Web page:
Winters accumulate, Summers drag, Spring disappears, and Fall is balding. But Winters accumulate. They collect in deepening pools. Each year is a Winter added to the Winter bucket. One more Winter to drag around behind you like a shucked overcoat clinging at the wrists. It may just be that Winter's astronomical phase is closer to the galactic norm, the elliptical skew showing us that much more night, that much more cold. Winter's a reminder that we are floating in space and relative inches away from carbon based oblivion (hurray!).
The city folds its little paper flowers every hour of every day, orbital phases be damned. Everything still moves, though old ladies and delivery men struggle in the slush and countless pedestrians drop knee deep into slush pothole pongee pits before being stippled with icy cabbie blow-back. Winter is an object lesson. The sane are ushered over to the hob where they can reflect on Winters past and look forward to Spring.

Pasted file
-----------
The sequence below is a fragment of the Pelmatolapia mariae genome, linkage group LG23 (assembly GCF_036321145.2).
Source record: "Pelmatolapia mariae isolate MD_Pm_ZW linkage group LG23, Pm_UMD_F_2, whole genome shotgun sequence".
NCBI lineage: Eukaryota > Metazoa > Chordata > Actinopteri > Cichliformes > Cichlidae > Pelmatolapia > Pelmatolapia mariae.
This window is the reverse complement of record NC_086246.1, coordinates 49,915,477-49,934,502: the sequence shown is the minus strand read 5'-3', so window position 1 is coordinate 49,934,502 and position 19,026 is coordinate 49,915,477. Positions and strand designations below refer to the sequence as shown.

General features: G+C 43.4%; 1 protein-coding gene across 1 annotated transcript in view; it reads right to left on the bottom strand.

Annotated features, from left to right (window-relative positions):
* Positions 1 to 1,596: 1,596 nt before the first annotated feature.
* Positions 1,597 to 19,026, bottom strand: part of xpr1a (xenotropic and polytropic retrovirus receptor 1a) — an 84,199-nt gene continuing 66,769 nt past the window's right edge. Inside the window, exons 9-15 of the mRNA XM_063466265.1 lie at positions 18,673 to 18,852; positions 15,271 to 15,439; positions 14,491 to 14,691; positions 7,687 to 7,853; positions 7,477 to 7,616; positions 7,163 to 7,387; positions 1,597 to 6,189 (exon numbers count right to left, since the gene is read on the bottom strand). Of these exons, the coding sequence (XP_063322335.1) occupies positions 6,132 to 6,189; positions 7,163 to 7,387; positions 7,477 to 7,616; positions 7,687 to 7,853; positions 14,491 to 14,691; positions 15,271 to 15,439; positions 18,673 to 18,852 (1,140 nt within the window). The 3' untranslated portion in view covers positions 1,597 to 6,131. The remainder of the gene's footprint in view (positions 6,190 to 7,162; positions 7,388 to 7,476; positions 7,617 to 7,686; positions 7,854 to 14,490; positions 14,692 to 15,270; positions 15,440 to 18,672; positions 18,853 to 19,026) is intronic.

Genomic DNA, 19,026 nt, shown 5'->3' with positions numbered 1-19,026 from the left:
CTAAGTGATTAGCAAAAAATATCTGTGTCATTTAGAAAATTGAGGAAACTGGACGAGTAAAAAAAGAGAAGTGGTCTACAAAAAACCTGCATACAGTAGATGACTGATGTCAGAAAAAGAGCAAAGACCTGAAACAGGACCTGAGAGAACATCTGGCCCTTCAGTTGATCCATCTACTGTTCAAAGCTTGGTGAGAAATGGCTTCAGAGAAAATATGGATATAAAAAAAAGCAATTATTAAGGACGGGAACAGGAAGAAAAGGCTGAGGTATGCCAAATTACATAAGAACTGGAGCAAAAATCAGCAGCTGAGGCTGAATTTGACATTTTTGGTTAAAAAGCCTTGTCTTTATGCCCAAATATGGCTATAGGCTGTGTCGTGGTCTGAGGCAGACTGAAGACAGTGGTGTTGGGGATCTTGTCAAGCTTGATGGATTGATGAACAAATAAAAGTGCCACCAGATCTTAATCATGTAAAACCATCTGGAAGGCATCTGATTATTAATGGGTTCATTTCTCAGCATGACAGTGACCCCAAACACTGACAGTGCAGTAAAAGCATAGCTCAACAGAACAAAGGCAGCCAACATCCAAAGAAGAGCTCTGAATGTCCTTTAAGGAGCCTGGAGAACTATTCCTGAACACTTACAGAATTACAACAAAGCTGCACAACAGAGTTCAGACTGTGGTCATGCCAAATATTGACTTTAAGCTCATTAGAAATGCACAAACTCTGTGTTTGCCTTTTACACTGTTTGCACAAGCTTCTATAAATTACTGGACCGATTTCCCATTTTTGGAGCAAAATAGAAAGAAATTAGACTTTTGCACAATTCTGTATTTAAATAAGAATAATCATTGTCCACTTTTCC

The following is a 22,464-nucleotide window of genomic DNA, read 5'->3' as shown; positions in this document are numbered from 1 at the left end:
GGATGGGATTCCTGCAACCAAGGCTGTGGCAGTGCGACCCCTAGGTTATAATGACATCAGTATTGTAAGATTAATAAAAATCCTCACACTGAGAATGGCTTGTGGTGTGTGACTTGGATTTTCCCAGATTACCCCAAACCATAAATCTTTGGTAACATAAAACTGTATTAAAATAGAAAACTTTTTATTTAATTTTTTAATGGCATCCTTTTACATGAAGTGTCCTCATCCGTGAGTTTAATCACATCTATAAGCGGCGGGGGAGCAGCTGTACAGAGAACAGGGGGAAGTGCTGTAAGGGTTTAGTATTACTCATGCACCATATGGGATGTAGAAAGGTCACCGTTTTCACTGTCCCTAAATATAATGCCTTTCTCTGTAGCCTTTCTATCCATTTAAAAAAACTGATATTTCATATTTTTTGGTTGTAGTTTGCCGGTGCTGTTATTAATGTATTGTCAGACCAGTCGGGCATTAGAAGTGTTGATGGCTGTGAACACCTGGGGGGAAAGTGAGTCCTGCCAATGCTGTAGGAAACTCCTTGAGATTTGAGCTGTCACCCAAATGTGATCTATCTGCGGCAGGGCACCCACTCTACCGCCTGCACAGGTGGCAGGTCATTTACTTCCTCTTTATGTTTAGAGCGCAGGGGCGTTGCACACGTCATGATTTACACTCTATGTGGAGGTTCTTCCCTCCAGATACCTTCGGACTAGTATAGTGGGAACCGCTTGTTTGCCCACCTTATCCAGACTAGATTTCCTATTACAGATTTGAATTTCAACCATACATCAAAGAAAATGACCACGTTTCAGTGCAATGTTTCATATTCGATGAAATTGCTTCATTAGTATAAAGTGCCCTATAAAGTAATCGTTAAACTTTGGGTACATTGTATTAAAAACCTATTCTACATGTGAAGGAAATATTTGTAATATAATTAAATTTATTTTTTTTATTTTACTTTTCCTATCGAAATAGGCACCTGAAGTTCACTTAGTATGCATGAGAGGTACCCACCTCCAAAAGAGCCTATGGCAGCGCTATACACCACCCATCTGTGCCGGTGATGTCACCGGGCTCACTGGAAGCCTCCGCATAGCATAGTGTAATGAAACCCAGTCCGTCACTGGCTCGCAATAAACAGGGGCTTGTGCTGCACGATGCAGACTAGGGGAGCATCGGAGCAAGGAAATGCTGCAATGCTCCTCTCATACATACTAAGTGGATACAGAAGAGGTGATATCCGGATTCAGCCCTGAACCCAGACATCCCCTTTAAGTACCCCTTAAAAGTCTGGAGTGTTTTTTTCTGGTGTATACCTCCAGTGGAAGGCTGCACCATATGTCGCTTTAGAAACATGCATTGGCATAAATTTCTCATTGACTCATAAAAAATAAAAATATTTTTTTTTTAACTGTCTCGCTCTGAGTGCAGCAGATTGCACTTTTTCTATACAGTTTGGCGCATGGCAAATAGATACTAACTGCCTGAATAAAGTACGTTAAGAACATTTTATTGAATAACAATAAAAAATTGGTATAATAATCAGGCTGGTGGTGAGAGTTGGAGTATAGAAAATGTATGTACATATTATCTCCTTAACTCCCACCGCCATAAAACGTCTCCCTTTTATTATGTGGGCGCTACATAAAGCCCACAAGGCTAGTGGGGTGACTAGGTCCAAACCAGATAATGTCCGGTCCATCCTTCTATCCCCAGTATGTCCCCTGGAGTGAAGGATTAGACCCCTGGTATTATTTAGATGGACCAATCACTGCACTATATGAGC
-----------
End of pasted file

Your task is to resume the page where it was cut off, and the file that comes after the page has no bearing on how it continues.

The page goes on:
However widely the planet oscillates on its track the city picks up its own momentum and moves on. Though once in a while the open clock works of the city gets caught on a sleeve of snow and stops long enough to enjoy pulling itself free. On the twisted narrow streets in the older parts of Manhattan a good snow fall can sit for a day without salt or shovel. People walk in the middle of the street, breathe smoke and chatter in cliques. The sun rakes in benign in the early morning and for a minute it seems pristine, as natural a scene as a stand of cedars bowing beside a blue mountain. The plows arrive, uncovering the oiled gray of the asphalt and the city's geometry returns. There's nothing quite so beautiful as a New York City street deprived of its purpose.